We all know Europe offers some of the best opportunities to see great art—from the Louvre in Paris to the Prado in Madrid to the Rijksmuseum in Amsterdam. But as spring turns into summer, now is the time to head outside the museum walls—and away from the tourist crowds—and explore the relationship between art and the natural environment. These five sculpture parks are just the ticket.
It’s one of the unlikeliest places you’d expect to see top contemporary sculpture: on a sheep farm in a remote archipelago in western Sweden. Pilane Skulptur—about an hour’s drive from Gothenburg, on Tjorn Island—features site-specific works by prominent international artists such as Tony Cragg, Zhang Huan, Alice Aycock, and Claes Hake. The park is open from May to August, and the sculptures change each season, so every visit is a different experience. What doesn’t change? The dramatic setting: 20 acres of rolling hills punctuated by grazing sheep and piles of stones that are ancient burial markers dating back to the Iron Age. Among the noteworthy pieces for 2016 is Spanish sculptor Jaume Plensa’s “Anna,” a 46-foot-tall white marble head perched atop Pilane’s highest ridge with views of the sea below.
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At the Kroller-Muller Museum in the Netherlands, you can get your culture fix while also getting a workout. Nestled in the middle of Hoge Veluwe National Park, an hour’s drive from Amsterdam, the museum boasts a 60-acre sculpture garden—one of Europe’s largest—and the best way to reach it is by bike. Hop on one of the free two-wheelers at the entrance to the park (which itself covers 21 square miles) and pedal through the lovely natural setting, keeping an eye out for wild deer and boar. Among the collection of 160 modern and contemporary sculptures are pieces by Henry Moore, Claes Oldenburg, Barbara Hepworth, and Tom Claassen, plus a massive white concrete “garden within a garden” installation by Jean Dubuffet.
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Night owls and early birds alike will appreciate Ekebergparken; located on the outskirts of Oslo, it’s the only sculpture park open 24/7, 365 days a year (bonus: it’s also free). The three-year-old park—financed entirely by Norwegian businessman Christian Ringnes to the tune of $70 million—may be young, but it already has an impressive (and still growing) collection. Among the 30-odd works scattered across 25 acres, most are from contemporary artists, including Louise Bourgeois, Damien Hirst, Tony Oursler, and Jenny Holtzer; classical sculptors Rodin, Renoir, and Maillol are also represented. The hilltop setting affords spectacular views of the capital, the Oslofjord and islands beyond. And don’t miss The Munch Spot, an overlook that the Norwegian artist used as a backdrop for his iconic painting “The Scream.”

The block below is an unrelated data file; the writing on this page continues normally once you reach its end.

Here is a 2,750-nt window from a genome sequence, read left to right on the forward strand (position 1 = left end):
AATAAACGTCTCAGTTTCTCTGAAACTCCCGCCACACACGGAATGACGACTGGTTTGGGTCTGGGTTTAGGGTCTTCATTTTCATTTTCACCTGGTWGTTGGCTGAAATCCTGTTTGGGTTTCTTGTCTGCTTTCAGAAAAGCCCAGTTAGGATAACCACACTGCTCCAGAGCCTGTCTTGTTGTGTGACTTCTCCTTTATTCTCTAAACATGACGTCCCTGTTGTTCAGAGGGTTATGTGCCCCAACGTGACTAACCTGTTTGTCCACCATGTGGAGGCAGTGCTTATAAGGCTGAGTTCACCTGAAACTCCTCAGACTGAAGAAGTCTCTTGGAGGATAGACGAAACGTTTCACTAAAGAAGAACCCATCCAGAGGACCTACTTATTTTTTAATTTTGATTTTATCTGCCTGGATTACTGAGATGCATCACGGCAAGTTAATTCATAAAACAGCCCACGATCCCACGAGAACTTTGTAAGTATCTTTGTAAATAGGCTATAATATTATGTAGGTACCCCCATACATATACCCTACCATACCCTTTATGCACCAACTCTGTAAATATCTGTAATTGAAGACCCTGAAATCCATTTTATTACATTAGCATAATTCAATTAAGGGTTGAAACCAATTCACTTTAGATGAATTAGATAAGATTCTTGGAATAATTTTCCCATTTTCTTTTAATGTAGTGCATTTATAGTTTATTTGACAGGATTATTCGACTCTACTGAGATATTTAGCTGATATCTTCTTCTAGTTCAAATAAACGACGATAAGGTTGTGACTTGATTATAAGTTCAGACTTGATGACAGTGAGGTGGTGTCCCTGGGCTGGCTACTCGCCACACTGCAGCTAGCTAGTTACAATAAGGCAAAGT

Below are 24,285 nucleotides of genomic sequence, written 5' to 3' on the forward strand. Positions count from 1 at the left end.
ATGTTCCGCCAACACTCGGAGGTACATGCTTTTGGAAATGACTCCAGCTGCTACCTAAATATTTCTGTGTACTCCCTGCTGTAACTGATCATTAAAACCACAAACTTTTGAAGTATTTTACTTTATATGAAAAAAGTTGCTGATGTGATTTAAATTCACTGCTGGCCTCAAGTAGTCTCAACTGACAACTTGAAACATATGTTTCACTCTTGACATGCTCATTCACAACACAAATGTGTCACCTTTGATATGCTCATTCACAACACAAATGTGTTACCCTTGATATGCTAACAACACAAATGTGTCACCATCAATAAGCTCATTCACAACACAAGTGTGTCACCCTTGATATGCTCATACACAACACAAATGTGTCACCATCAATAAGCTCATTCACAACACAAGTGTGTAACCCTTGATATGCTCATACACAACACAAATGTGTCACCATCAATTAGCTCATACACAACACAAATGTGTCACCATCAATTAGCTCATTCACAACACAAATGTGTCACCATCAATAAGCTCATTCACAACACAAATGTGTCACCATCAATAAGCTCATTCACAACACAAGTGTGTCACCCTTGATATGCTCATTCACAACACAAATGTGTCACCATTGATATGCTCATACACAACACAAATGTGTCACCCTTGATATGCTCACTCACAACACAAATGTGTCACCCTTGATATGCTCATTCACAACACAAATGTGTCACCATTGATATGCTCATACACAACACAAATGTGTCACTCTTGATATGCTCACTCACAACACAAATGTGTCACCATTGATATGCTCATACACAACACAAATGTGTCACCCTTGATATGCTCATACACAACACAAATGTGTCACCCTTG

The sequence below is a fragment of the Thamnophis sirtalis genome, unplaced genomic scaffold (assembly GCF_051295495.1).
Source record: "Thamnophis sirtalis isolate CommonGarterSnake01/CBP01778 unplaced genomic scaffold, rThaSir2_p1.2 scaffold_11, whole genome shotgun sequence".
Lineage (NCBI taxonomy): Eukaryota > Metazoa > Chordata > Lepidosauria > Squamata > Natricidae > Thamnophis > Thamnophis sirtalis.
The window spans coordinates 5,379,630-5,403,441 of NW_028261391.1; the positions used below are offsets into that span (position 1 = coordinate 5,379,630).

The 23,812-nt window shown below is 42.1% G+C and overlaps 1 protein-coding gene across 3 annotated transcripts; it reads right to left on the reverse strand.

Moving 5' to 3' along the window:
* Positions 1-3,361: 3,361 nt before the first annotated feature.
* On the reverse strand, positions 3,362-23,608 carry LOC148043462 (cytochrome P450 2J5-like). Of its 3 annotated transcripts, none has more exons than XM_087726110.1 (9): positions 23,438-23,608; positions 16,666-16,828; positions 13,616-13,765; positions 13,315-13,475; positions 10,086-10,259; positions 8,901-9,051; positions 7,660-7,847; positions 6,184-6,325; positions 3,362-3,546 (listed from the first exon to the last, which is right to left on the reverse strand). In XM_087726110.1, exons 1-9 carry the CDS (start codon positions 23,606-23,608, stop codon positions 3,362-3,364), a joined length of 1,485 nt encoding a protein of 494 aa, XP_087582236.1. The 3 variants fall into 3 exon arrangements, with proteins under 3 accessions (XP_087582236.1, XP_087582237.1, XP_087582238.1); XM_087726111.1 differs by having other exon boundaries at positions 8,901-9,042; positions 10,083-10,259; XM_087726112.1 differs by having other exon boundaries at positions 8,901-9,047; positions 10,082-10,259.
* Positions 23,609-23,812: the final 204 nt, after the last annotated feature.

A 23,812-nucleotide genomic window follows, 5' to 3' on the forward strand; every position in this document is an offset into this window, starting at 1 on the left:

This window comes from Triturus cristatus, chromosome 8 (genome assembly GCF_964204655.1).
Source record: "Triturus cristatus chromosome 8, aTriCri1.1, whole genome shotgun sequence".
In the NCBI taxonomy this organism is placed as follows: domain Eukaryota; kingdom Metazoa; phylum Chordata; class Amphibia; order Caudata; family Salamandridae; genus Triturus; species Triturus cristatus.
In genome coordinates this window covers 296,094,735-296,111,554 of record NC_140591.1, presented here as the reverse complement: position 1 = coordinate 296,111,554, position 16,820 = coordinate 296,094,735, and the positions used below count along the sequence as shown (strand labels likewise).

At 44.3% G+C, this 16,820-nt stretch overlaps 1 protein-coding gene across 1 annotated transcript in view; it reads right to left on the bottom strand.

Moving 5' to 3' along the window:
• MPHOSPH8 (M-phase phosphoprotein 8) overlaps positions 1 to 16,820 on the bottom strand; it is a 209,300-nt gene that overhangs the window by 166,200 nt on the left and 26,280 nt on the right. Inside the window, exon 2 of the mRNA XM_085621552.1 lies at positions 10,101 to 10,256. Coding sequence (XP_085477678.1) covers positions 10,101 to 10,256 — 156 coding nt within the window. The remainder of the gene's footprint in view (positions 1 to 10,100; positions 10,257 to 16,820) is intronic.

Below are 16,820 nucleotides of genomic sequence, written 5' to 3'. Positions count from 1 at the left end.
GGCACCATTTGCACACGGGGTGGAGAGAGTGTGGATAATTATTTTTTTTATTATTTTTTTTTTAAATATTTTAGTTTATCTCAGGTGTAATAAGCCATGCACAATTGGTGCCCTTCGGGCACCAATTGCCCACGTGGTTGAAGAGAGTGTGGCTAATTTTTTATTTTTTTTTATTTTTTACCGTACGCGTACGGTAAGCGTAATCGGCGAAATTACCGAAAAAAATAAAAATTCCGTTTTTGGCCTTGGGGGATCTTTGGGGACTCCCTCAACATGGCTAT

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The masters of modern art meet the Mediterranean at the Maeght Foundation, where you’ll find hundreds of outdoor sculptures from the likes of Henry Moore, Alexander Calder, Jean Arp, and Alberto Giacometti just 15 miles from the French Riviera. The private collection, established in 1964, was a true collaboration; many of the artists worked with the Maeght family and the architect, Josep Lluis Sert, to create site-specific works for the museum building and grounds. Among the most famous is Jean Miro’s labyrinth, an in situ work featuring 250 mythological creations—crafted of marble, concrete and metal—set among stone-lined terraces. The sculpture garden also hosts temporary exhibitions; a Christo and Jeanne-Claude installation will premiere this summer featuring a mastaba (Egyptian tomb) of oil barrels.
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CHATEAU LA COSTE
The art of fine French wine and great contemporary sculpture seamlessly blend at Chateau La Coste, in the Luberon region, just outside Aix-en-Provence. In 2004, the winery invited artists and architects to create site-specific works across its 310-acre vineyard-dotted property. The result is a magnificent art and architecture walk that winds through the hilly, lush landscape, where you can spot Tom Shannon’s shiny stainless-steel sculpture “Drop”; one of Louise Bourgeois’s iconic spiders (this one emerging from a pool); three giant sheets of angular metal that form Richard Serra’s “Aix”; and atop a precipitous walkway, Tracey Amin’s “Cat Inside a Barrel.” Also on the grounds is a music-inspired pavilion from Frank Gehry and several structures from Japanese architect Tadeo Ando, including a modern glass frame he constructed around an ancient chapel. From now through September, a temporary show of new and recent sculpture from the avant-garde artist Lee Ufan will be on view.
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